Umpleby S. A. (2005) A history of the cybernetics movement in the United States. Journal of the Washington Academy of Sciences 91(2): 54–66. https://cepa.info/2763
A history of the cybernetics movement in the United States.
Journal of the Washington Academy of Sciences 91(2): 54–66.
Fulltext at https://cepa.info/2763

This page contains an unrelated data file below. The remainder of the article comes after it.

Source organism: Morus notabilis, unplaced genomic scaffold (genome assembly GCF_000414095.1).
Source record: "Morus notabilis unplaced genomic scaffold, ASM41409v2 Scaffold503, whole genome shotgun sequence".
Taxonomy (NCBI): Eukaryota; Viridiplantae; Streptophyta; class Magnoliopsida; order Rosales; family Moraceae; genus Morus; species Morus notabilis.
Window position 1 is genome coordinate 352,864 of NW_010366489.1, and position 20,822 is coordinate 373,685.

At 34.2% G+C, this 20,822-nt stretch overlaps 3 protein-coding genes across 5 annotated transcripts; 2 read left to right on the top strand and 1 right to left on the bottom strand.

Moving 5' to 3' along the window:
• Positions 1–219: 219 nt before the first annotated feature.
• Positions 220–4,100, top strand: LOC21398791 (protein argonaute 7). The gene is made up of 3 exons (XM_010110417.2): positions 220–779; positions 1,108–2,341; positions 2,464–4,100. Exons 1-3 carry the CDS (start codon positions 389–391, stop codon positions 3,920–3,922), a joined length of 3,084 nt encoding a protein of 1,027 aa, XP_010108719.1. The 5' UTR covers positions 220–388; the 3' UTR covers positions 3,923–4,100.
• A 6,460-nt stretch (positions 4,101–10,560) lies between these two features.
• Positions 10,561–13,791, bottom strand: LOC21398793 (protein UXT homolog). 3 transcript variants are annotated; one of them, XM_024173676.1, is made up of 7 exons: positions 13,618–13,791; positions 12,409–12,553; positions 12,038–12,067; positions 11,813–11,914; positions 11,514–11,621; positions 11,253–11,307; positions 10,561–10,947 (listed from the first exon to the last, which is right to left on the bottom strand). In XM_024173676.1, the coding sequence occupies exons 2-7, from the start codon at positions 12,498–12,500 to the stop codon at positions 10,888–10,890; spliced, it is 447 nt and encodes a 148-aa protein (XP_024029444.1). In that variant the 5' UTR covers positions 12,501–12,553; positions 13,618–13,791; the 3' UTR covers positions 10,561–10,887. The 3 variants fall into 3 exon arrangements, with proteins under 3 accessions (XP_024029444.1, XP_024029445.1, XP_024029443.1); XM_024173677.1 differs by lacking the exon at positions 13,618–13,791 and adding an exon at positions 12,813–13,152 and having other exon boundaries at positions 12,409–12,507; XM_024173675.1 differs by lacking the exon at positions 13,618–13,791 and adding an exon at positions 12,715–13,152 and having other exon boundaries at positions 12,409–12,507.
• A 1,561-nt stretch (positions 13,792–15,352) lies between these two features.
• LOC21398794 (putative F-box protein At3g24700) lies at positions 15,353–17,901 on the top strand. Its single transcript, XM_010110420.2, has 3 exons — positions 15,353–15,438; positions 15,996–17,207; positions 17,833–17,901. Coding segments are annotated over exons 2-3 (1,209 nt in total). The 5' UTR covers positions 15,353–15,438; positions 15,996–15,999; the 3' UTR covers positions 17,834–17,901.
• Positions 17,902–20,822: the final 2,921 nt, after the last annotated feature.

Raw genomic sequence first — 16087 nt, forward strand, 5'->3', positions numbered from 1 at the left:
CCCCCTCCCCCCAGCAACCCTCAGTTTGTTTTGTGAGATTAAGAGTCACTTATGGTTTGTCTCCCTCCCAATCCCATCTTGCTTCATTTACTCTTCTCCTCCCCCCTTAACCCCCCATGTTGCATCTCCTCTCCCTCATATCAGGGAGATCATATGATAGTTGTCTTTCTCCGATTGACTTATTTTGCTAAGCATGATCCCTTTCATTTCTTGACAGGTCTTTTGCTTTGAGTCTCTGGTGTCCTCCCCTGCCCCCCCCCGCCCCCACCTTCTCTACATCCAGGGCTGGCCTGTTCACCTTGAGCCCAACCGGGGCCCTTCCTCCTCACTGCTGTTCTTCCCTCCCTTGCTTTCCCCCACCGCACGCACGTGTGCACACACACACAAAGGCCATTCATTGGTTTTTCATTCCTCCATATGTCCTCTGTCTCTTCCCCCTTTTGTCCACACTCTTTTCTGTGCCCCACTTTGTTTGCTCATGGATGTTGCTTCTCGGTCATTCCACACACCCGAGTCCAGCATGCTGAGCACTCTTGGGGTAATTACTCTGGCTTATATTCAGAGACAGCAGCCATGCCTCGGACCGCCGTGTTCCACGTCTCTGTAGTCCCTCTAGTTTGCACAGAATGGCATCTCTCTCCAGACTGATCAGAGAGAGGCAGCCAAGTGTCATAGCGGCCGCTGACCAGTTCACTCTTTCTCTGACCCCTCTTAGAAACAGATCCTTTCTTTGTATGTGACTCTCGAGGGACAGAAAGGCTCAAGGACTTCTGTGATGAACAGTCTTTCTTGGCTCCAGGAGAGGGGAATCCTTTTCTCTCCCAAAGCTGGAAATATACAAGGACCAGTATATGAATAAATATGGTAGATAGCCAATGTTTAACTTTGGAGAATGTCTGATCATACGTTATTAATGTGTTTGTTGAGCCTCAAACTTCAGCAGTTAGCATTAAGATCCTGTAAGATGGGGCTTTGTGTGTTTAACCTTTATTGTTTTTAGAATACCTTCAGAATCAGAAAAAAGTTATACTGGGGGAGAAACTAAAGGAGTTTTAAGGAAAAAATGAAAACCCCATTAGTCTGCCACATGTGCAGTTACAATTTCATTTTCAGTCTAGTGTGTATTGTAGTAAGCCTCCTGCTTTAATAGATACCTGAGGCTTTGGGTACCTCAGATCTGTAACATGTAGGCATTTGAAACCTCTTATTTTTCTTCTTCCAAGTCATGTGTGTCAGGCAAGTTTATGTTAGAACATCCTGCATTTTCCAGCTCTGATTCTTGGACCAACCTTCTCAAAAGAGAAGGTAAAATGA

Key events in the history of cybernetics and the American Society for Cybernetics are discussed: The origin of cybernetics in the Macy Foundation conferences held in the late 1940s and early 1950s; the pursuit of different interpretations of cybernetics by several professional societies; the reasons why the U. S. government supported or did not support cybernetics in the 1950s, 60s, and 70s; early experiments in cyberspace in the 1970s; conversations with Soviet scientists in the 1980s; the development of second order cybernetics in the 1990s; and increased interest in cybernetics in Europe and the U. S. in the 2000s due at least in part to improved understanding of the assumptions underlying the cybernetics movement. The history of cybernetics in the U. S. is viewed from the perspective of the American Society for Cybernetics (ASC). Several questions are addressed. Why was the ASC founded rather late, in 1964, about 10 years after the Macy Conferences ended? Why has the ASC remained small (300 or 400 members at its peak)? Why are there currently no departments or institutes of cybernetics in the US? How has thinking about cybernetics changed during the sixty year history of cybernetics in the US? Since most professionals in the US now spend a few hours a day in “cyberspace,” why do most of them know nothing about cybernetics?